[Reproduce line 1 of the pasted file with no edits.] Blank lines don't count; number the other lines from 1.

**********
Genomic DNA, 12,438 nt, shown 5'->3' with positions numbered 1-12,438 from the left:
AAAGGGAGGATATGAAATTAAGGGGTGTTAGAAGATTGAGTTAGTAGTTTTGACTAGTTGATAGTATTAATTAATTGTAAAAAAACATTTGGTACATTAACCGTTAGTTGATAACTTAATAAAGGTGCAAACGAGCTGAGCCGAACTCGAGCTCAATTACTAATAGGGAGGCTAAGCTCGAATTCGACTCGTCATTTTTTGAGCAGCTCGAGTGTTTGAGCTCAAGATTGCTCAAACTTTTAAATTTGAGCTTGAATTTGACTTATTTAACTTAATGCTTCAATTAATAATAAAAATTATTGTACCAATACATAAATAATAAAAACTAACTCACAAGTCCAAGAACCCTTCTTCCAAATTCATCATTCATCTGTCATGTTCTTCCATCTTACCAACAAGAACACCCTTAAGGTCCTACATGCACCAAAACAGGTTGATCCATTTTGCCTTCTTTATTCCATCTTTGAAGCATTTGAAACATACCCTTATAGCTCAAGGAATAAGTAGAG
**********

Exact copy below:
Genomic DNA, 12,438 nt, shown 5'->3' with positions numbered 1-12,438 from the left: